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Mike Phillips
Jan 12th, 2009, 04:14 PM
Scratch Removed using Ultimate Compound (http://meguiarsonline.com/forums/showthread.php?t=29753)

The below pictures were taken during the first Saturday Class for 2009 and the thread for that class can be found by clicking the link below.

Pictures from the first 2009 Saturday Open Class! (http://meguiarsonline.com/forums/showthread.php?t=29705)




It's pretty common to pick up isolated, random scratches in your car's finish over time, especially if your car is a daily driver. Here's an example from one of our recent Saturday Detailing Classes here at Meguiar's where we used the new Ultimate Compound (http://meguiarsonline.com/forums/showthread.php?t=28334) to remove about 98% of scratch right wear your eyes would see it everyday, right above the door handle.


Deep Scratch just above the door handle - Original resized to 800 pixels wide after cropping
http://archive.meguiarsonline.com/forums/photopost/data/1010/Jan10_2009OG_016.jpg




These are all original shots, the photos have not been resized, the portion shown was cropped out of the original.

Before
http://archive.meguiarsonline.com/forums/photopost/data/1010/Jan10_2009OG_012.jpg


After 3 applications of Ultimate Compound
http://archive.meguiarsonline.com/forums/photopost/data/1010/Jan10_2009OG_013.jpg


After a few more applied by the owner
http://archive.meguiarsonline.com/forums/photopost/data/1010/Jan10_2009OG_014.jpg

Also, those results were before any wax or any other product was applied. What you see is just the results of Ultimate Compound hand applied using a clean, soft foam applicator pad.


http://archive.meguiarsonline.com/forums/photopost/data/809/G17216_UltimateCompound.jpg


:xyxthumbs

Markus Kleis
Jan 12th, 2009, 04:20 PM
Very impressive! That looks like the Nissan GT-R handle...

Tuck91
Jan 12th, 2009, 04:47 PM
would ultimate compound be more effective than Scratch X 2.0 in that situation

Mike Phillips
Jan 12th, 2009, 04:52 PM
would ultimate compound be more effective than Scratch X 2.0 in that situation

All things being equal except for product choice, Ultimate Compound will be more aggressive.

If the goal is to remove as little paint as possible,

"Use the least aggressive product to get the job done"

Then you wouldn't know which product would be more effective as far as removing the scratch while leaving as much paint behind on the surface until you first tried the ScratchX. That's in part because you can't always tell how deep a scratch is until you start working on it and you don't know how hard or soft the paint is until you start working on it.

ScratchX is also a very effective paint cleaner but in this case the scratch was deep and even with Ultimate Compound and good technique it took multiple applications to remove enough paint to remove most of the scratch.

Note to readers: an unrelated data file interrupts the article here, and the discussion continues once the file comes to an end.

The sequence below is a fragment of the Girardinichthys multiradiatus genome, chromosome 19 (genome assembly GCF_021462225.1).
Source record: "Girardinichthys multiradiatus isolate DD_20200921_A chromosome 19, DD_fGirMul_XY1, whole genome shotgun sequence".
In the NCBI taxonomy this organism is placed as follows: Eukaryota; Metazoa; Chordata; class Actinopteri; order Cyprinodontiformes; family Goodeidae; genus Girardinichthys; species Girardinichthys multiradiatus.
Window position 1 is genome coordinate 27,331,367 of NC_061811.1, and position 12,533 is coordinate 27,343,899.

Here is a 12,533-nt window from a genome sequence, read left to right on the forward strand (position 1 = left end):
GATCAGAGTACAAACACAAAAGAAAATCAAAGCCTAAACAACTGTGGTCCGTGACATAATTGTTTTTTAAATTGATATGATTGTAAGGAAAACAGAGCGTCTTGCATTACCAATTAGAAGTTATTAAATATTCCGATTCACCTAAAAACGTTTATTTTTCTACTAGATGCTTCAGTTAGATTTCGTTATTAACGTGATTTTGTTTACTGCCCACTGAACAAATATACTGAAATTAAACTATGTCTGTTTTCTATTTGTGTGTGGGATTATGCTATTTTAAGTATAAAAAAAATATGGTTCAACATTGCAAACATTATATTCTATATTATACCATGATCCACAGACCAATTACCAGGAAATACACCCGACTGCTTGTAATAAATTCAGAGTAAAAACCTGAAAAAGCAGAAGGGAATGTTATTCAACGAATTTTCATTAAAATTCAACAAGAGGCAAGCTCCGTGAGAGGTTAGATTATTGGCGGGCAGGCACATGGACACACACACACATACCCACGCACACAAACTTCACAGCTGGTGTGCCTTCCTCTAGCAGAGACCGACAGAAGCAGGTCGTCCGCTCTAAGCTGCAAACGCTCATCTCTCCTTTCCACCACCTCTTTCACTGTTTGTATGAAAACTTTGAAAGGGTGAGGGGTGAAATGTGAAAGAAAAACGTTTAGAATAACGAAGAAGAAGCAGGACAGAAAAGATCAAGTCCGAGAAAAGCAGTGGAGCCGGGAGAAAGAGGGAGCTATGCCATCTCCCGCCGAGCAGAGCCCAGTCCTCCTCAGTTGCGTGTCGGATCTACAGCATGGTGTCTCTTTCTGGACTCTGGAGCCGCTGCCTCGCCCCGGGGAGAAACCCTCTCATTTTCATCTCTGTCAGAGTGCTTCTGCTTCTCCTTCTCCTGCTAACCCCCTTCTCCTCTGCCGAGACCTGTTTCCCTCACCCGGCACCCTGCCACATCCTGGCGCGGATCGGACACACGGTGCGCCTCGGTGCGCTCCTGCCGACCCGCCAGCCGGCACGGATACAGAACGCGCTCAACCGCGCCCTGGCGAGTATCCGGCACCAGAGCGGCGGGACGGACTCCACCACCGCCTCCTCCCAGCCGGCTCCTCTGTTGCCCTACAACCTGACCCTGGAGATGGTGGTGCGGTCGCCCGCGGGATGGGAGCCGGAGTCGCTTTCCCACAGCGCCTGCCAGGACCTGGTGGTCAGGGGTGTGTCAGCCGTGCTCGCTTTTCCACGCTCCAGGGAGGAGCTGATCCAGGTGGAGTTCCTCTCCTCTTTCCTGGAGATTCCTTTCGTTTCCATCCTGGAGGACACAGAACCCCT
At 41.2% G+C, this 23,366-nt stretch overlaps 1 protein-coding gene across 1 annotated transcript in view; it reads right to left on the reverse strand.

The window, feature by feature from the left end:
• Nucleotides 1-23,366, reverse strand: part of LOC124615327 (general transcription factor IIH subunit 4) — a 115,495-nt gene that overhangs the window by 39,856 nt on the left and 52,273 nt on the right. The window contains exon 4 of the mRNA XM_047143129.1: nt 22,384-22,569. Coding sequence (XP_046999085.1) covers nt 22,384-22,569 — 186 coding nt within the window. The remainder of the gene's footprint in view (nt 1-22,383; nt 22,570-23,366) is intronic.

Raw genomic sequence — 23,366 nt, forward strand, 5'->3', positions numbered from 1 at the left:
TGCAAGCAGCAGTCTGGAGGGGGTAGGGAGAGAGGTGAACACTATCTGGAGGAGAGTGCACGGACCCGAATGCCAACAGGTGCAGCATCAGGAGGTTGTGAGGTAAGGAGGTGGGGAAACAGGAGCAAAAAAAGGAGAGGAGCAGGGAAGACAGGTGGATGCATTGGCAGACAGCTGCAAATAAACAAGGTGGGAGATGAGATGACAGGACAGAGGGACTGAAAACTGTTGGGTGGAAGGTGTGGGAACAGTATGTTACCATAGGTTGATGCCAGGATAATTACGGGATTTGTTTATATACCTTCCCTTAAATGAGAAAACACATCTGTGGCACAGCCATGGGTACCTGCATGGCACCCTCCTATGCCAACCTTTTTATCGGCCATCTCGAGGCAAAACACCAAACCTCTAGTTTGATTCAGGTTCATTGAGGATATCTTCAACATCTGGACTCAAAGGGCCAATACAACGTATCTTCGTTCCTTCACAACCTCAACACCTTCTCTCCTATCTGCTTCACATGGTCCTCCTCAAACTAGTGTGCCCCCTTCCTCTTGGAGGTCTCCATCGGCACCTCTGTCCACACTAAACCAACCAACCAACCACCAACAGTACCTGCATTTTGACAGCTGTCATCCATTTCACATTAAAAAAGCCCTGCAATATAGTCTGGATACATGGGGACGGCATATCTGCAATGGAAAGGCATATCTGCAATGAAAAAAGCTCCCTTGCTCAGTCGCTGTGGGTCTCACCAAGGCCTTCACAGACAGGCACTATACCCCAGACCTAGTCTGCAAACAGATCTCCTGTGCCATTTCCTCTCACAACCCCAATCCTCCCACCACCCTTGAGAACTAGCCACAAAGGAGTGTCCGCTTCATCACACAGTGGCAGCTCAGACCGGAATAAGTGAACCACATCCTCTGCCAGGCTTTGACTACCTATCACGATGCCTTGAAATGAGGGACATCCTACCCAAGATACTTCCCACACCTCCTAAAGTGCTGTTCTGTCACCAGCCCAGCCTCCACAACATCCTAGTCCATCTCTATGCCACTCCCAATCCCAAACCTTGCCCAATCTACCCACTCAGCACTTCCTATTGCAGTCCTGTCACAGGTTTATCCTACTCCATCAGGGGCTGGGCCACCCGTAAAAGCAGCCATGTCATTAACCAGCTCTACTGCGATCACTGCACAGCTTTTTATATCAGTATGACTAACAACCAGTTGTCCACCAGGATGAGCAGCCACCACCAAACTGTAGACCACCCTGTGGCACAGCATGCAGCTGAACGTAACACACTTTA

:)

Tuck91
Jan 12th, 2009, 05:01 PM
All things being equal except for product choice, Ultimate Compound will be more aggressive.

If the goal is to remove as little paint as possible,

"Use the least aggressive product to get the job done"

Then you wouldn't know which product would be more effective as far as removing the scratch while leaving as much paint behind on the surface until you first tried the ScratchX. That's in part because you can't always tell how deep a scratch is until you start working on it and you don't know how hard or soft the paint is until you start working on it.

ScratchX is also a very effective paint cleaner but in this case the scratch was deep and even with Ultimate Compound and good technique it took multiple applications to remove enough paint to remove most of the scratch.

:)
Thanks for the quick response. I should have thought of all the factors that come into play when removing defects, such as how hard or soft the paint is and using the least aggressive method to get the job done. If i have a defect i cannot remove with Scratch X 2.0 its a good thing there is something a little more aggressive to accomplish my goal.

Thanks again

Mike Phillips
Jan 12th, 2009, 05:05 PM
If i have a defect i cannot remove with Scratch X 2.0 its a good thing there is something a little more aggressive to accomplish my goal.


Ultimate Compound works really well and look at the gloss on the paint after we were done? Pretty amazing considering it's an aggressive compound.

:)

Tuck91
Jan 12th, 2009, 05:10 PM
Ultimate Compound works really well and look at the gloss on the paint after we were done? Pretty amazing considering it's an aggressive compound.

:)
It did finish out pretty nice and it did not haze up or marr the finish like other rubbing compounds do and would require moving down to a less agressive product to clean up the compounds work. Ultimate Compound will be a great product to have in the consumer line.

J. A. Michaels
Jan 12th, 2009, 05:50 PM
Good info, looks like another great product from Meguiars.

Tuck91
Jan 12th, 2009, 05:51 PM